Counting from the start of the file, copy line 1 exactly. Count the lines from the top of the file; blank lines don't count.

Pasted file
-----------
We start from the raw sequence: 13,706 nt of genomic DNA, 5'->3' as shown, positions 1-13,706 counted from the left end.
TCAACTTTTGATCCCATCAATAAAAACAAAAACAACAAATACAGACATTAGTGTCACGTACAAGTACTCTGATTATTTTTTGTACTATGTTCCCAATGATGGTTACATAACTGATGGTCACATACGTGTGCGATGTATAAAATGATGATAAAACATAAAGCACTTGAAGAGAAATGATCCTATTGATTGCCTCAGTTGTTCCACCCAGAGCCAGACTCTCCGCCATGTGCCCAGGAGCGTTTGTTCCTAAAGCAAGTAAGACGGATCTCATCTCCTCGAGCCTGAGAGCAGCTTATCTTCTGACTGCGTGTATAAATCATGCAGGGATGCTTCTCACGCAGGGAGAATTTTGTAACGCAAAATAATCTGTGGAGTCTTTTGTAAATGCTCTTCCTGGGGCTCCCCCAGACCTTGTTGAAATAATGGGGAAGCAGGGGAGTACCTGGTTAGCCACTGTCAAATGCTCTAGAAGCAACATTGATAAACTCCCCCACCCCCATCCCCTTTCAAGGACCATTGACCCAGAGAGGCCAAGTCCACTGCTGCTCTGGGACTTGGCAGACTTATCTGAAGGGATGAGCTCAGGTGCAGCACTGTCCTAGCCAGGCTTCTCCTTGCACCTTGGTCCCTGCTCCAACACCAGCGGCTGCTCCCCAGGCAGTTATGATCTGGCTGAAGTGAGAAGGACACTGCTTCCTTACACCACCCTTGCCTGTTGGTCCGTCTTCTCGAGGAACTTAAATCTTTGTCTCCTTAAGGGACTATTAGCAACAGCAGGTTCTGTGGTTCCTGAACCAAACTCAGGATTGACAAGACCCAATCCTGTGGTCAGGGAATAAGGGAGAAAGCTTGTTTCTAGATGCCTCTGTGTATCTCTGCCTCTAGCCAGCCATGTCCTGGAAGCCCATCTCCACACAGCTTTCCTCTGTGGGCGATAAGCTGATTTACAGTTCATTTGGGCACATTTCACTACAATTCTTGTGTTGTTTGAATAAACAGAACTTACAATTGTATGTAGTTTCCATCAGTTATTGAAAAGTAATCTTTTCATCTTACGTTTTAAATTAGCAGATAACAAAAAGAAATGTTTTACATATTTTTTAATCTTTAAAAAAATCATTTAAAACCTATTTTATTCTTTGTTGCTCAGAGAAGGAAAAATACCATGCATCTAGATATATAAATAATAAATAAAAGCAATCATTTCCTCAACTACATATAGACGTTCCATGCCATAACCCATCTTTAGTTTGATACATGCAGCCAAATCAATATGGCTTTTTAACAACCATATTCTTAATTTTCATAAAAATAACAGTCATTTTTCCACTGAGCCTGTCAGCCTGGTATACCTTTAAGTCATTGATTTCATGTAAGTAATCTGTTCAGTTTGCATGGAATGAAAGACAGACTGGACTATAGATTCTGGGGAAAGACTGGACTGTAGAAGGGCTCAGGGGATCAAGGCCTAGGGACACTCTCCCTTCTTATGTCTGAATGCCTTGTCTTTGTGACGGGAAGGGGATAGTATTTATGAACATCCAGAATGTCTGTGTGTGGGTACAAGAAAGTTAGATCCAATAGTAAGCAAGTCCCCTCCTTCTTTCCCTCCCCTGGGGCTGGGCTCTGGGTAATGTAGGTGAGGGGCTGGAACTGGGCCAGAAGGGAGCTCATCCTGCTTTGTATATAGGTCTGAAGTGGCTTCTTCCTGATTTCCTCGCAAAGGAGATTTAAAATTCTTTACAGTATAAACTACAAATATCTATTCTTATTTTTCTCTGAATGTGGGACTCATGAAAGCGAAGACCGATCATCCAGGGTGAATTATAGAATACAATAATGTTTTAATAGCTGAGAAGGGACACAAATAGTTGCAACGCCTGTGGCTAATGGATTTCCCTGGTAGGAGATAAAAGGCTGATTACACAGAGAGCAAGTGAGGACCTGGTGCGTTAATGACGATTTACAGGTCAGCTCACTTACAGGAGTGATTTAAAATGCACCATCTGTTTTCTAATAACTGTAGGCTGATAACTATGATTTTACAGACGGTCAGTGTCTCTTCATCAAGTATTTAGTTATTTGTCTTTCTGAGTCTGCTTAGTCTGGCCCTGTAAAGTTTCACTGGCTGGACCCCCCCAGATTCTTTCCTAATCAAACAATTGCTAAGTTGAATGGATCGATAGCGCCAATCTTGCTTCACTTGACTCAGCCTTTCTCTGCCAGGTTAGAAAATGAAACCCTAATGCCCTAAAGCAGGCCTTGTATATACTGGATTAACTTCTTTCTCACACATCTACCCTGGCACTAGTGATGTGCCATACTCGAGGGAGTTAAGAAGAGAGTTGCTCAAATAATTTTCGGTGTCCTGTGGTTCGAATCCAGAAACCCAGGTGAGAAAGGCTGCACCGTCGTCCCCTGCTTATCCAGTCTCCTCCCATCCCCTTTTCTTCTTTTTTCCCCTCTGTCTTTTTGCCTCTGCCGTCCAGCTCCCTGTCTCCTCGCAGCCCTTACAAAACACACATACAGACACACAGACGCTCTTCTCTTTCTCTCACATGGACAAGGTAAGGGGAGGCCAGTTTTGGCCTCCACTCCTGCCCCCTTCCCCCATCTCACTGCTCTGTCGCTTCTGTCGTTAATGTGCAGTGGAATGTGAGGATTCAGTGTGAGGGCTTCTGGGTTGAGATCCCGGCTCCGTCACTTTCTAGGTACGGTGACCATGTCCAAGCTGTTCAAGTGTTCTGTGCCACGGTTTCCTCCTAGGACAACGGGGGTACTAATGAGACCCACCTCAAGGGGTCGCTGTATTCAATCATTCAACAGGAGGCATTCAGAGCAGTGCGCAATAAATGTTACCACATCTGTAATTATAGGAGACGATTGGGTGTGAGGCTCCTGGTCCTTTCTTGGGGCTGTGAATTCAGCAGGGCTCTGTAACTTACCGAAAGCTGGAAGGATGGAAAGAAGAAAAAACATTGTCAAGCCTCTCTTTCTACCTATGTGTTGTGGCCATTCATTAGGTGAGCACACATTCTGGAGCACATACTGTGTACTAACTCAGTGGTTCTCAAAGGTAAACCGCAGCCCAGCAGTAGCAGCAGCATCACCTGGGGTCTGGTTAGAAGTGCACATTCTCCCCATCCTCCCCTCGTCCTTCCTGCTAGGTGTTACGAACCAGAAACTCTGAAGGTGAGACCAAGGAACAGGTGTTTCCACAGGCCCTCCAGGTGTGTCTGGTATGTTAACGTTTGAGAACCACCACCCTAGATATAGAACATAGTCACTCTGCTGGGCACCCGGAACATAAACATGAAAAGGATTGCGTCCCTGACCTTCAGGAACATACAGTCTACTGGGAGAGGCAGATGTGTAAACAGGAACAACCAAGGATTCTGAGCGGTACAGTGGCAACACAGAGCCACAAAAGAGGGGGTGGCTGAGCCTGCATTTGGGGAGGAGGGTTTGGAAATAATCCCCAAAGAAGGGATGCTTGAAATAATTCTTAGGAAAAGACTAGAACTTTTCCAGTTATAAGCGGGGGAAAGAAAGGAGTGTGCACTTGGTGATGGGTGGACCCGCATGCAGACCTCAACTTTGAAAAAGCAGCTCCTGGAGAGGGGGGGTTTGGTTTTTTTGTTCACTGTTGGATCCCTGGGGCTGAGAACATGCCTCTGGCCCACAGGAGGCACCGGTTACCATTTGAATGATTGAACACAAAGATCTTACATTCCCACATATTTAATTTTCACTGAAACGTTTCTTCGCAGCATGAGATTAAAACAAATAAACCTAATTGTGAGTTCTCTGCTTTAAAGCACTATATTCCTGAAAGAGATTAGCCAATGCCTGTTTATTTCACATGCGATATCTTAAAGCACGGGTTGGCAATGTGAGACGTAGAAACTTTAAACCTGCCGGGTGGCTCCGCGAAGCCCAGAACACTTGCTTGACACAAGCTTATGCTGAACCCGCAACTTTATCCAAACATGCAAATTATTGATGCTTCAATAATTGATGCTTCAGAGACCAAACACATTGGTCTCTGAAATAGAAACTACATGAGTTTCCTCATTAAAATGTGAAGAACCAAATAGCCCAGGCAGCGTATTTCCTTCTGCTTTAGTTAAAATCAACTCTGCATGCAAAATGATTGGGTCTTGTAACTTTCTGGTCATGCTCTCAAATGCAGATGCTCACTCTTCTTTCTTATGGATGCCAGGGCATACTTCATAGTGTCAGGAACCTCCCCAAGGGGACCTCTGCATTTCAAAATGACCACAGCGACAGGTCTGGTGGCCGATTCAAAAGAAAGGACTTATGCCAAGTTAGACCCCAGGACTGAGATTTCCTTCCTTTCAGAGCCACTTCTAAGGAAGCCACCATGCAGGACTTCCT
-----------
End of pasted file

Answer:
We start from the raw sequence: 13,706 nt of genomic DNA, 5'->3' as shown, positions 1-13,706 counted from the left end.